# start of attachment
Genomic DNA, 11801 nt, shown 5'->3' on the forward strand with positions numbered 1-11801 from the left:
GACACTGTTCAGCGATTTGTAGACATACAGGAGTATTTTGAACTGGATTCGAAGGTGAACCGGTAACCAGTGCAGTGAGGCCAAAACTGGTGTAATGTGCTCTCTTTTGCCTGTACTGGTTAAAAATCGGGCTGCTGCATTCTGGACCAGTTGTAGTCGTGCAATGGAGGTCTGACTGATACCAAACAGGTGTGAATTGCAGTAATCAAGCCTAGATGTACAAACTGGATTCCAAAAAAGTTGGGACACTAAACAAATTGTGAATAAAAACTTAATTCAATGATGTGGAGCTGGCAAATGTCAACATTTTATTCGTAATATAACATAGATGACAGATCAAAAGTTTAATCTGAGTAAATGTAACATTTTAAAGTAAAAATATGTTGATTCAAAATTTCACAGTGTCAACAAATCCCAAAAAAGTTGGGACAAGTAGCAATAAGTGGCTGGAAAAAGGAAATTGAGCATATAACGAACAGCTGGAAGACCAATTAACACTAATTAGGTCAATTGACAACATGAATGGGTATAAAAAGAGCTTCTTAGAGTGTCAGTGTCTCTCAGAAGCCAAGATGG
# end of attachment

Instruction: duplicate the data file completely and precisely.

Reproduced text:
Genomic DNA, 11801 nt, shown 5'->3' on the forward strand with positions numbered 1-11801 from the left:
GACACTGTTCAGCGATTTGTAGACATACAGGAGTATTTTGAACTGGATTCGAAGGTGAACCGGTAACCAGTGCAGTGAGGCCAAAACTGGTGTAATGTGCTCTCTTTTGCCTGTACTGGTTAAAAATCGGGCTGCTGCATTCTGGACCAGTTGTAGTCGTGCAATGGAGGTCTGACTGATACCAAACAGGTGTGAATTGCAGTAATCAAGCCTAGATGTACAAACTGGATTCCAAAAAAGTTGGGACACTAAACAAATTGTGAATAAAAACTTAATTCAATGATGTGGAGCTGGCAAATGTCAACATTTTATTCGTAATATAACATAGATGACAGATCAAAAGTTTAATCTGAGTAAATGTAACATTTTAAAGTAAAAATATGTTGATTCAAAATTTCACAGTGTCAACAAATCCCAAAAAAGTTGGGACAAGTAGCAATAAGTGGCTGGAAAAAGGAAATTGAGCATATAACGAACAGCTGGAAGACCAATTAACACTAATTAGGTCAATTGACAACATGAATGGGTATAAAAAGAGCTTCTTAGAGTGTCAGTGTCTCTCAGAAGCCAAGATGG